In Section Two he discusses the flip side of this duality. First, every thing requires labor to be useful. The apple must be picked, the corn must be planted and reaped, the cotton must be picked and weaved, the coat must be sewn. Labor is what makes the thing useful. Second, labor has value, and it is labor that gives value to things.
The amount of unskilled labor used to create a thing is the basic measure of value. Skilled labor can be measured in unskilled labor units. Thus an hour of skilled labor is worth more than an hour of unskilled labor in accordance with social conventions.
A thing's useful value (as opposed to money value) has two components: (1) the raw materials that go into the thing; and (2) the labor that goes into shaping the raw materials into a useful thing or commodity. However, a thing has monetary value only to the extent that it was labored upon.
"Tailoring and weaving, though qualitativley different productive acitivies, are each a productive expenditure of human brains, nerves and muscles, and in this sense are human labor . They are but two different modes of expending human labor-power. . . . But the evalue of a commodity represents human labor in the abstract, the expenditure of human laobr in general. And just as in society, a general or a banker plays a great part, but mere man, on the other hand, a very shabby part, so here with mere humnan labor... Skilled labor counts only as a simple labor intensified, or rather, as multiplied simple labor, a given quanitty of skille being consdered equal to a greater quantity of simple labor.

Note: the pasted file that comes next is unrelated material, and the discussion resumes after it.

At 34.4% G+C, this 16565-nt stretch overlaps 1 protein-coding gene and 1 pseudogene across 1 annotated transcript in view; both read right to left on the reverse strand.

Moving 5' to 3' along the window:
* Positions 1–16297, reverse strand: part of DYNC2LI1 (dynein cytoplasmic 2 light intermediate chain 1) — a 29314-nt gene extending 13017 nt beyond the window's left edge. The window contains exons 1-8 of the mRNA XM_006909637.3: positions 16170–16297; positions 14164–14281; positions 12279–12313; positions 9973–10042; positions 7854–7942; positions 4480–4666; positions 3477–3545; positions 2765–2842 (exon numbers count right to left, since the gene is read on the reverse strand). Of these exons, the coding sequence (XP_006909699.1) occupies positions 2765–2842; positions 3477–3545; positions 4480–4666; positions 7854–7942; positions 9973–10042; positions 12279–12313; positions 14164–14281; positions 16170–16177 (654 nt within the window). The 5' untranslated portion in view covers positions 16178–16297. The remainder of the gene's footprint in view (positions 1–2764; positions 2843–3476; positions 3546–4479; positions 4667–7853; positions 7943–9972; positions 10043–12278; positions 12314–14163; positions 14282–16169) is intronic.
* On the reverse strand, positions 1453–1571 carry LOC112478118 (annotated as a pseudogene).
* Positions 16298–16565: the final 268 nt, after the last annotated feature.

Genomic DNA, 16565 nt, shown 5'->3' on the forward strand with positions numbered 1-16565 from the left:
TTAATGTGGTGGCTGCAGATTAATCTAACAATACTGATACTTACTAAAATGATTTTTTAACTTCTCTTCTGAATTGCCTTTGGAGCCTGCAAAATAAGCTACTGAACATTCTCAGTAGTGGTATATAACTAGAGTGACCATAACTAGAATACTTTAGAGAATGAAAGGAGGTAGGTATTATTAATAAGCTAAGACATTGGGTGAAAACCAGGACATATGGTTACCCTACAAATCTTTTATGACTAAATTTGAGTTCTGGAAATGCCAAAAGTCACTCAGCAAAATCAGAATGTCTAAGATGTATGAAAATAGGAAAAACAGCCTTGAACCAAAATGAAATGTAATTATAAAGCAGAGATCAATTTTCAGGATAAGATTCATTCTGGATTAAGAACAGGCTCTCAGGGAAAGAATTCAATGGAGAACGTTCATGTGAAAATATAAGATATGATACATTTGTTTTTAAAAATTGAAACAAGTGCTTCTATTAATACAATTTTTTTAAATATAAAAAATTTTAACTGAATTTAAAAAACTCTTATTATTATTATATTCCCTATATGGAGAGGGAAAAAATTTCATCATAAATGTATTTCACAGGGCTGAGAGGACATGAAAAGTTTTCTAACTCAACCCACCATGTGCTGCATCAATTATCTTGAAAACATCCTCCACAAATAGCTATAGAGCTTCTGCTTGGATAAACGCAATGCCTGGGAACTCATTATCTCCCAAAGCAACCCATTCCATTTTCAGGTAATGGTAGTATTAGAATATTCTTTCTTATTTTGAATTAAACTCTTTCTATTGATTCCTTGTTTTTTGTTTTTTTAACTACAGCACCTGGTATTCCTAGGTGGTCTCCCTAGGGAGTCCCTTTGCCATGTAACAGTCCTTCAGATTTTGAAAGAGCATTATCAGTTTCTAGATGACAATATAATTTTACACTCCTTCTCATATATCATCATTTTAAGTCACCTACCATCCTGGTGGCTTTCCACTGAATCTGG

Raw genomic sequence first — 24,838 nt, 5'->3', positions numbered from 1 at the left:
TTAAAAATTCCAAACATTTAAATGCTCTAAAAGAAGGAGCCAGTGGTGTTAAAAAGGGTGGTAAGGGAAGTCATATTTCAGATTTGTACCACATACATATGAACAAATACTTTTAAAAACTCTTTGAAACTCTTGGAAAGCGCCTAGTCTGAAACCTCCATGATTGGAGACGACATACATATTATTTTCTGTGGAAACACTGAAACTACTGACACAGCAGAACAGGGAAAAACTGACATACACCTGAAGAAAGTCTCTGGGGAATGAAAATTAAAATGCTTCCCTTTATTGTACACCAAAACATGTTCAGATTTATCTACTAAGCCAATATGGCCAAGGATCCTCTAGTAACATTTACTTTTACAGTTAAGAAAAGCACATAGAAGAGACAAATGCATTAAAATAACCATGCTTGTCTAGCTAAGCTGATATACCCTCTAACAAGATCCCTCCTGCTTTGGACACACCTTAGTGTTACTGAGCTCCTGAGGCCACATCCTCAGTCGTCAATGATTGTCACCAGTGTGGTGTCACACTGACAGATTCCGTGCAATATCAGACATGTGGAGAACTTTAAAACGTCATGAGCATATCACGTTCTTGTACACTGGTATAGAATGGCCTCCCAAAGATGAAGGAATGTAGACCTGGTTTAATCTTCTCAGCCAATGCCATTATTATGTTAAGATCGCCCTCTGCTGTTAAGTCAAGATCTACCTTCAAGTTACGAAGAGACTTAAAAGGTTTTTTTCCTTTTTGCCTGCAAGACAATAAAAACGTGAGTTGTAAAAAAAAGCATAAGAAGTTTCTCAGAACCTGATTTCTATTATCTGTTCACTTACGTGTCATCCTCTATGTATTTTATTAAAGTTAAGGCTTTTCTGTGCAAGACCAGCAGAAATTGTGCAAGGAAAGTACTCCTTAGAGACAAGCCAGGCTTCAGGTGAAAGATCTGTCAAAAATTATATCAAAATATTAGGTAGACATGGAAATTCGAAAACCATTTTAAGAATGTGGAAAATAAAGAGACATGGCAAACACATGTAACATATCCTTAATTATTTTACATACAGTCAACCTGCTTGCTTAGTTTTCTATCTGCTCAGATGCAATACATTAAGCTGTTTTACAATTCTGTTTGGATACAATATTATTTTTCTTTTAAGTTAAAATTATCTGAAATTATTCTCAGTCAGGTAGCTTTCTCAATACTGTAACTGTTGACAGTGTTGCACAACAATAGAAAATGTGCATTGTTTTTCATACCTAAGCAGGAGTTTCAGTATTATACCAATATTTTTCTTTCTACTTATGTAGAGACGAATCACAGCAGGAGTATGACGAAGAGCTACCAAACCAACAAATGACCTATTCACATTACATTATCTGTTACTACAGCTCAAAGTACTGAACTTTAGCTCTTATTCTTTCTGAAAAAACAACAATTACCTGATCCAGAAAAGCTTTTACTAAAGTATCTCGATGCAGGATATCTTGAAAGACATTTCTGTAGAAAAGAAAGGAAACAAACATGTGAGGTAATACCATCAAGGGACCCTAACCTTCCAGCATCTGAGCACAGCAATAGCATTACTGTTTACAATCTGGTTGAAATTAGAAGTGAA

Nature, it seems, is left out of the equation. Although raw materials are "useful", only labor adds value. Marx would say that when we buy lumber to build a house the price of the lumber is a function of the labor that went into cutting down the tree and shaping it into a 2x4. We are just now, I think, beginning to appreciate the value of natural resources (like clean air, stable envirionment, etc.).
The idea of a fungible unit of unskilled or basic labor, with an assumed baseline rate of productivety, seems like some type of Platonic form. Marx uses an example of a coat incorporating twice as much labor as the cloth of which it's made. The measure of this exact relationship would seem to be highly impractical,nay impossible to measure in practice. The same goes for determining the multiple to be applied to different forms of skilled labor. Marx mentions "social conventions." That sounds very much like the whole thing is still fundamentally market driven.